WS: Here is a simple way to think about this. Assume that at the moment stock values are 60% of the total value of bonds and stocks, that bond values are 40% and that you just want to have the risk and return of the average investor. Then you should invest 60% in stocks, 40% in bonds. And now, let’s say, stocks go up and bonds go down, so the market values are now 70%/30%. If you want to continue to be the average investor, you should have 70%/30% proportions. But when you look at your portfolio values, you are likely to find that they are already close to 70%/30%. And you didn’t have to do anything. This won’t be exactly the case due to new security issues and things of that sort, so you might have make some minor adjustments, probably when reinvesting dividends and bond payments. But the trades will be small. The idea is to have a policy that indicates what proportions you want when the market proportions are, say 60%/40%, and then keep your relative risk constant as market values change (Figure 1). The formula that I suggest for adaptive asset allocation works from this basic policy and indicates the proportions that you should have as market proportions change.
In the simplest case where you just want to take the risk of the average investor, the formula just says that your policy should be to hold the same proportions as the market. If you want to have a policy of being more risky than the average investor, then you have to look at the formula. But it’s a very easy formula.
Figure 1. How Adaptive Allocation Works
BUY OF THE WEEK 9/16/2014
Posted on September 16, 2014 | Podcast
AAII Journal Editor Charles Rotblut explains to Chuck Jaffe of MarketWatch why Olympic Steel, Inc. (ZEUS) is his “Buy of the Week” on the MoneyLife Radio Program. MoneyLife is a daily personal finance show that sorts through the financial clutter to bring you the information you need to lead the MoneyLife.
Audio url: Buy of the week
THE September 2014 PASSING COMPANY LISTS AND PERFORMANCE DATA IS NOW AVAILABLE ON-LINE
Posted on September 15, 2014 | Stock Screens
YTD Return of Top Performers: Rule #1 Investing 50.3% — ADR Screen 37.0%
September 2014 AAII MODEL PORTFOLIOS UPDATED – Race to the Top
Posted on September 15, 2014 | Model Portfolios
The S&P 500 index climbed 4.0% in August, pushing past any resistance to trade at new all-time highs. Eventually, the bears will be right and there will be a pullback, but it hasn’t happened yet. While global worries ranging from war in Ukraine, Syria and Iraq to a possible European Union recession continued to dominate headlines last month, these concerns didn’t slow down the indexes like they did in July. Data continued to point to a slowly strengthening economy, and with Fed chair Janet Yellen insisting that the Federal Reserve is in no rush to raise interest rates, the market’s climb had little to oppose it. Earnings were overall better than expected and supported the story of a strengthening economy. The positive momentum carried over to both the Model Shadow Stock Portfolio and the Model Fund Portfolio, although only the Model Shadow Stock Portfolio beat its benchmark in August. The Model Fund Portfolio was up 3.6% for the month, while the Model Shadow Stock Portfolio, which concentrates on small-cap stocks, rose 6.4%. The Model Shadow Stock Portfolio can experience greater short-term volatilities because it is made up of stocks trading in the “shadows” of Wall Street, and are therefore more likely to be mispriced. While there may be negative periods in such a portfolio, over time the portfolio tends to significantly outperform the S&P 500. Short-term volatility is the price to be paid for higher long-term expected returns. While in July this worked against the Model Shadow Stock Portfolio, in August it turned in the portfolio’s favor.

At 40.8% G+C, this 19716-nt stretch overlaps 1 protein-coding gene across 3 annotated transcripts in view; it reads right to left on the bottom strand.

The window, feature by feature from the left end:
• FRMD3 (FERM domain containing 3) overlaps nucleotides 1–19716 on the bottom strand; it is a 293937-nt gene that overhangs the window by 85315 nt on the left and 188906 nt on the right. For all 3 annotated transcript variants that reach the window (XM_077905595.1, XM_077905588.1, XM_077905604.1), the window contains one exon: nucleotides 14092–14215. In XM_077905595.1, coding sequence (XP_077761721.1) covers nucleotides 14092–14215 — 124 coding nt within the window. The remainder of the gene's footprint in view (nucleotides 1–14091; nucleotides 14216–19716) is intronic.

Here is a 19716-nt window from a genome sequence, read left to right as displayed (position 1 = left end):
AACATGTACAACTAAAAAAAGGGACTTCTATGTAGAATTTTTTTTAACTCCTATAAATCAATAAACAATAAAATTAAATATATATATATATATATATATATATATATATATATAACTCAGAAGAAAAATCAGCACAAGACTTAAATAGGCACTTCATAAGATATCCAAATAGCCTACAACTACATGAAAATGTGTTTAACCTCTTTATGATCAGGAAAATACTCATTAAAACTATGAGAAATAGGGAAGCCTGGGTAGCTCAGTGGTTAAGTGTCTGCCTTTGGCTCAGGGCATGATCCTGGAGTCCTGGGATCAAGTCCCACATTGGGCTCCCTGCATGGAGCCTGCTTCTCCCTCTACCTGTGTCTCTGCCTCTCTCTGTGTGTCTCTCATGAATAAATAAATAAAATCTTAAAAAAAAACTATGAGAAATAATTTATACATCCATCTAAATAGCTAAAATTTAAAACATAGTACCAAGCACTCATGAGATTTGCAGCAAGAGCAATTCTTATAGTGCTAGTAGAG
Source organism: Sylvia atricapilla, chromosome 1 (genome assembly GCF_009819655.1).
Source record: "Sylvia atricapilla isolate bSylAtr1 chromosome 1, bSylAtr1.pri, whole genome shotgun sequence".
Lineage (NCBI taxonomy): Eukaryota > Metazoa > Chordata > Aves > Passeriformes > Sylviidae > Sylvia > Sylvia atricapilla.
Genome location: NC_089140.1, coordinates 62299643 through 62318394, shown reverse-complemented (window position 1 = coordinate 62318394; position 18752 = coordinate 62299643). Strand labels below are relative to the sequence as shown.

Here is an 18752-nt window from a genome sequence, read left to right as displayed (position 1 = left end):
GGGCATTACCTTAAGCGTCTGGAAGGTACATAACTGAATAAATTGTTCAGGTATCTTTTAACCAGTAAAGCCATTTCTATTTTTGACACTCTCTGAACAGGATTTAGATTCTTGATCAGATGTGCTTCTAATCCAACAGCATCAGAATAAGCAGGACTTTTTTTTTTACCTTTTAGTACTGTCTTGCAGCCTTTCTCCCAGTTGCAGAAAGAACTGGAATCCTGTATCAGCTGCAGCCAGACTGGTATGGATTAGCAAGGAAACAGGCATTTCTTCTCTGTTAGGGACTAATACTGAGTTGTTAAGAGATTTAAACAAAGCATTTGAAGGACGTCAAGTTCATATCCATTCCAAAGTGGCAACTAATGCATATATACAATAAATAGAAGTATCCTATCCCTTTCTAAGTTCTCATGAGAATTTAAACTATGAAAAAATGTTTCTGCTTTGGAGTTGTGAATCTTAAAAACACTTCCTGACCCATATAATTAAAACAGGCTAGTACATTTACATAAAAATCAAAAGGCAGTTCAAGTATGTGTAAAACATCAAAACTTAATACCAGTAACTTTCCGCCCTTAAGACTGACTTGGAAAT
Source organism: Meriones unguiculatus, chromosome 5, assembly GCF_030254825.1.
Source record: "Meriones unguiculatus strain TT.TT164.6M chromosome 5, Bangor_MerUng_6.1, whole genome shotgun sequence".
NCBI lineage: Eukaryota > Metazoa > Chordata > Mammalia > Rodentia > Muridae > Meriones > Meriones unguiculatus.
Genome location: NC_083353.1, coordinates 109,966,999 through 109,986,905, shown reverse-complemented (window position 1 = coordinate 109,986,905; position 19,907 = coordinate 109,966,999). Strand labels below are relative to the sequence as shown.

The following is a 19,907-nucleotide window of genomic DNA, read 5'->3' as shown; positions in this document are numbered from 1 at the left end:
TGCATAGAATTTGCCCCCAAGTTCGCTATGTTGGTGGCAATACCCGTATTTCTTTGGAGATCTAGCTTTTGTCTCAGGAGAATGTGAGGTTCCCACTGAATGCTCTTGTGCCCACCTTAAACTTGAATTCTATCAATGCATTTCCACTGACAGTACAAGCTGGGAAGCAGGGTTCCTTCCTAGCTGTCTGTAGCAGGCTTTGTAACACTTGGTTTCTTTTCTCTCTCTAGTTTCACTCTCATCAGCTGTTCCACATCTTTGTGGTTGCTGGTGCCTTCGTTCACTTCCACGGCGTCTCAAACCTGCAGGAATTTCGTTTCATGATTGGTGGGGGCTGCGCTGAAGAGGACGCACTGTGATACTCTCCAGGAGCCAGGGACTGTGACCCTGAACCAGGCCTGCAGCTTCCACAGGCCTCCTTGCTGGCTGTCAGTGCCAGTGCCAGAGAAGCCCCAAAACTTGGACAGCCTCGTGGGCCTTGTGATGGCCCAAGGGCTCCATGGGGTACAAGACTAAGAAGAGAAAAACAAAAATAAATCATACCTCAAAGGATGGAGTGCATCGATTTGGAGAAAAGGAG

Does Social Investing Generate Higher Returns?
Posted on September 15, 2014 | Financial Planning
Socially responsible investments have attracted much money, many investors, and many studies. We have studies of socially responsible mutual funds, socially responsible indexes, “sin” stocks, stocks with good and bad environmental records, and stocks with good and bad employee relations. But some parts of our knowledge are inconsistent with other parts and some gaps in our knowledge remain.
The Social Investment Forum, a national nonprofit organization promoting the concept, practice, and growth of socially responsible investing, describes socially responsible investing as “an investment process that considers the social and environmental consequences of investments, both positive and negative, within the context of rigorous financial analysis.”
Screening is the most prevalent form of socially responsible investing, followed by shareholder advocacy and community investing. Negative screening excludes or reduces the portfolio weights of companies with weak environmental, social, or governance records, and positive screening includes or increases the portfolio weights of companies with strong records.
Negative screens that exclude tobacco companies have been the most popular screens among socially responsible mutual funds, followed by screens that exclude companies associated with alcohol, gambling, and weapons. Negative and positive screens related to community relations come next in popularity, followed by screens related to the environment, labor relations, products and services, and equal employment.
August 2014 AAII ASSET ALLOCATION MODELS UPDATED
Posted on September 12, 2014 | Asset Allocation
STOCKS – 1 YEAR
Large-Cap Stocks: 25.04%
Mid-Cap Stocks: 22.75%
Small-Cap Stocks: 22.06%
International Stocks: 16.27%
Emerging Markets Stocks: 22.29%
Total Returns Are Nice, but We Prefer Dividend Yields
Posted on September 12, 2014 | Dividend Investing
Last weekend, Barron’s ran an article about total yield, which encompasses dividends and share buybacks.
Buyback yield quantifies the impact of stock repurchases at the share ownership level. In our Stock Investor Pro stock screening program, we calculate the buyback yield as the change in share count for the current period versus the past period. For example, if a stock had 90 million average shares outstanding in the second quarter of 2014 and had 100 million average shares outstanding in the second quarter of 2013, the buyback yield would be 10%.